House Agriculture Committee passes bill to close the hemp loophole

One week ago today, the House Agriculture Committee passed an amendment to ban hemp intoxicants like Delta-8 THC, effectively closing the Delta-8 loophole. These dangerous products have flooded America’s gas stations, convenience stores, and smoke shops since 2019. The 2018 Farm Bill inadvertently legalized Delta-8 THC and other THC analogs. Manufacturers sell these products in drinks, vapes and food products appealing to small children.

We thank Reps. Mary Miller of Illinois, Doug LaMalfa of California, and Committee Chair RT Thompson of Pennsylvania for pushing the bill.  A warning issued by the FDA in fall 2021 did little to stop the sale of these products.

Meanwhile, states like Texas debate the issue in the state legislature. Illinois passed a “hemp regulation” bill in the Senate, but failed to pass the bill in the House. The Florida state legislature passed such a bill, but the hemp industry is pushing hard on Governor DeSantis to veto it.

To date, 15 states have banned these products, and we believe a national ban should be enacted. In the past, we’ve written articles about the harmfulness of Delta-8 and other THC analogs.

SAM and CADCA have been pushing the ban

According to Smart Approaches to Marijuana (SAM), closing the loophole is a crucial step in the right direction.  But we need to keep working. SAM urges people to contact their Representatives and Senators on this issue.

Here is an outline of the process that the Farm Bill, and the Miller Amendment, will have to go through before the hemp ban becomes law:

  1. The House of Representatives will need to vote on and pass the Farm Bill.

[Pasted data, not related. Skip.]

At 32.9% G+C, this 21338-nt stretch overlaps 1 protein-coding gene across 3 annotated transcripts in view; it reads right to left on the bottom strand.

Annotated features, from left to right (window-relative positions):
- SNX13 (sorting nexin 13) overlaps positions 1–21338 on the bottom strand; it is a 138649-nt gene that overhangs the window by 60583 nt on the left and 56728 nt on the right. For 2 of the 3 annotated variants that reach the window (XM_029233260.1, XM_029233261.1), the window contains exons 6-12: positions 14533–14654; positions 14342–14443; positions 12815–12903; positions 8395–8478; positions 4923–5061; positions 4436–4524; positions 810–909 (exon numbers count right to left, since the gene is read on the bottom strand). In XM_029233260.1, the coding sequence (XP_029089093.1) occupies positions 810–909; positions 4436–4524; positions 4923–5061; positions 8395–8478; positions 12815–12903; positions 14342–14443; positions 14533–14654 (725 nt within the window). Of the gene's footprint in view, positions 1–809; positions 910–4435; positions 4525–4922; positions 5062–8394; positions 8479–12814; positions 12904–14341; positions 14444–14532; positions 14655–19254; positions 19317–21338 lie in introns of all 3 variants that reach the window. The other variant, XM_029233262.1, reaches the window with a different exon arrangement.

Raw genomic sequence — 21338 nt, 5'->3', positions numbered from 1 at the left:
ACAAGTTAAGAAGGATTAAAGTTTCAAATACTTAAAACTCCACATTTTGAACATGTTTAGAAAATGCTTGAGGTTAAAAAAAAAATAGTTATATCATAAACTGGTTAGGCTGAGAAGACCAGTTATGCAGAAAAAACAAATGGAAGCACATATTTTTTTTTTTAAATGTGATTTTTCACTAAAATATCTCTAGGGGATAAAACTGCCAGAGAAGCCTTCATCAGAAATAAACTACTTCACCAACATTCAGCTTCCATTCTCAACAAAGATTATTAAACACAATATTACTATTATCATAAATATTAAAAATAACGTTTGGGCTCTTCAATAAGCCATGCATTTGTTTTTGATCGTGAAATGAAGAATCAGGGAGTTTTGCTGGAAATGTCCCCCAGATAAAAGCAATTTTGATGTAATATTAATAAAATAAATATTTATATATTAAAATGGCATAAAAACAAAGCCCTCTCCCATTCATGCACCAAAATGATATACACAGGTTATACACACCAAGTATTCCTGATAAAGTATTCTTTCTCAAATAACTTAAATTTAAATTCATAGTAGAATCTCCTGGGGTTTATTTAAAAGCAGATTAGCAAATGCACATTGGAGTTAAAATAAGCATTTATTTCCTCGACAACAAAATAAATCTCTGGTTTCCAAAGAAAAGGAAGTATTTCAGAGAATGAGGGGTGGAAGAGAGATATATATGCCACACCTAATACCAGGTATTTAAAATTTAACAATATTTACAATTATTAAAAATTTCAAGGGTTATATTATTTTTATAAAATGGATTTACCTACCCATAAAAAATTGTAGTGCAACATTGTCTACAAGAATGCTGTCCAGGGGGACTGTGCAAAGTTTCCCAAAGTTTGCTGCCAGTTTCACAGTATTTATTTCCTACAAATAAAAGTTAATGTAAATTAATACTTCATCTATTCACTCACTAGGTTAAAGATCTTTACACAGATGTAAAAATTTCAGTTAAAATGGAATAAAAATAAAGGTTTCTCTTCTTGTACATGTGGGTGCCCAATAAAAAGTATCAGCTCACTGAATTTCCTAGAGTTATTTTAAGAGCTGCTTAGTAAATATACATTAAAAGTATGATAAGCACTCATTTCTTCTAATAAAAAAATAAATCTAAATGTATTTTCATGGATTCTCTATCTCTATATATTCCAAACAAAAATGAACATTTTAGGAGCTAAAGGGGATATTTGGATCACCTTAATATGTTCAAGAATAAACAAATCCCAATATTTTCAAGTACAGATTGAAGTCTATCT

2. The Senate Agriculture Committee will soon release their own version of the Farm Bill; this will be different from what the House passed.
  3. The Senate Agriculture Committee will then mark up (adds amendments to and votes on) their version of the Farm Bill. If an amendment banning hemp intoxicants like Delta-8 THC, we will fight to get an amendment vote.
  4. The Senate will vote and pass their version of the Farm Bill.
  5. Select House and Senate members will come together to work out differences in their versions of the Farm Bill to reach a compromise that can pass both chambers. 
  6. The combined bill will be voted on again in the full House and in the full Senate.
  7. The President will then need to sign the bill. 

How a Farm Bill legalized these products


Congress passed the 2018 Farm Bill legalizing hemp. Hemp contains mainly CBD.   In that bill, only hemp with no more than .3 percent dry-weight THC was allowed to be grown. 

However, the CBD, made legal by the bill, can be converted –or “isomerized” in a lab — into various THC derivatives. These derivatives become 3 times stronger through the “acetylation” process. 

Because of these processes, legal CBD-based products may cause mental impairments such as psychosis, similar to Delta-9 THC. The FDA has not been able to regulate it, despite several warnings, and admonishments to companies for false claims.

Currently, it is not clear if most poisonings caused by gummies and other edibles are made from Delta-9 THC, or Delta-8 THC.  It’s probably a mixture, with the frequent poisonings of students in California coming from Delta-9.

We know that many of the cannabis-related suicides are connected to vaping Delta-8 THC.  Many cannabis companies support closing the loophole, because sellers of Delta-8 and Delta-9 THC take profits away from the industry. While they argue safety, their bottom line suffers.